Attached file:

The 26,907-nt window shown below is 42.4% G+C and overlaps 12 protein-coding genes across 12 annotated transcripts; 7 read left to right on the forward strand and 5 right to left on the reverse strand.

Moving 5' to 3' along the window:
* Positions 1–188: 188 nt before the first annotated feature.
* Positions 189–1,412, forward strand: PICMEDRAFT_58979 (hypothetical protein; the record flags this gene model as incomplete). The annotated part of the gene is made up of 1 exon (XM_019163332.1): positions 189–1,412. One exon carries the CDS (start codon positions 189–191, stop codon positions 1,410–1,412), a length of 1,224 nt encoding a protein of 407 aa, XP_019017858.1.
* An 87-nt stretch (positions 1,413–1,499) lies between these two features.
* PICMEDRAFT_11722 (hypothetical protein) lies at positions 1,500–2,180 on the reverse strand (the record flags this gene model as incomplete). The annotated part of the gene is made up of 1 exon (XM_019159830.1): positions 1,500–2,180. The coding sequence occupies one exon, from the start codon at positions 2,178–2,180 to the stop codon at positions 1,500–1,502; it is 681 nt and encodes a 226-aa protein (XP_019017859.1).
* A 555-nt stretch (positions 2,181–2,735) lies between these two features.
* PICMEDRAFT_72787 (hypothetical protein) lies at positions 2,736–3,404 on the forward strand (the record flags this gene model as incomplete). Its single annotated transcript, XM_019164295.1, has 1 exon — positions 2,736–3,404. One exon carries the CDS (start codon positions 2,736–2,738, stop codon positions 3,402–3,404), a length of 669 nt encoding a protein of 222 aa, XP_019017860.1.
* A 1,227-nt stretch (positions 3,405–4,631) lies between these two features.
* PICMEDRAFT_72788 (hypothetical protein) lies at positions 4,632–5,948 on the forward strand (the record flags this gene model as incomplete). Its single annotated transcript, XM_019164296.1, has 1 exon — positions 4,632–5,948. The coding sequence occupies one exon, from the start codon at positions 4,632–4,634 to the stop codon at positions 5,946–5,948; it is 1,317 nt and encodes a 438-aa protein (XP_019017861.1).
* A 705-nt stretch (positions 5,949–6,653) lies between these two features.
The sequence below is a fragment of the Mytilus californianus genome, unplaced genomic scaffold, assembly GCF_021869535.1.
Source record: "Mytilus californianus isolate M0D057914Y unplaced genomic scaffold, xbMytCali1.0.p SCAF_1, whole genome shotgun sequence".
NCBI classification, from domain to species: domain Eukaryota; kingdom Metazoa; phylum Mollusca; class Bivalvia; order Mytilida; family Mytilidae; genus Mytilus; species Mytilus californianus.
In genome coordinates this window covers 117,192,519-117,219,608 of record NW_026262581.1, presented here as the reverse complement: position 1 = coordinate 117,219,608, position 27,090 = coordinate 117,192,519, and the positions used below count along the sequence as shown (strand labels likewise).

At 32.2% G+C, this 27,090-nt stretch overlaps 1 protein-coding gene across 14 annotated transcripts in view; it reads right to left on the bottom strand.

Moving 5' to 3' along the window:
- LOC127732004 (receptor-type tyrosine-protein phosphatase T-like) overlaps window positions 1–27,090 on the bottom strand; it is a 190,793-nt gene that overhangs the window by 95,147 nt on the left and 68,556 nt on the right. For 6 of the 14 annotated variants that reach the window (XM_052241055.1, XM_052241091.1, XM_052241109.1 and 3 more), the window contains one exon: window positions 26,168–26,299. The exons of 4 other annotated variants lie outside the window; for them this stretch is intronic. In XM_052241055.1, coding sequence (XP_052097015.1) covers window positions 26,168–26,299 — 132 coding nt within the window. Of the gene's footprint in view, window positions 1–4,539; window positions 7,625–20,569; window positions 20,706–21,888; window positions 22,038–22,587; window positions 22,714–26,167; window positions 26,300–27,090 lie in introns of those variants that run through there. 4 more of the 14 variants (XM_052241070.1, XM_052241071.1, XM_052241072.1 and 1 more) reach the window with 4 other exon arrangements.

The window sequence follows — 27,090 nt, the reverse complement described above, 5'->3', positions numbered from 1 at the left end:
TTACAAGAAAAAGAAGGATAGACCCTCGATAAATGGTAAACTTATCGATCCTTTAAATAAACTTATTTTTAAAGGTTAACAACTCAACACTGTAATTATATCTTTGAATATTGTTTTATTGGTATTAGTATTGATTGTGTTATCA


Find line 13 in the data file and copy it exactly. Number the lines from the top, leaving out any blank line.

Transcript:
Source record: "Mytilus californianus isolate M0D057914Y unplaced genomic scaffold, xbMytCali1.0.p SCAF_1, whole genome shotgun sequence".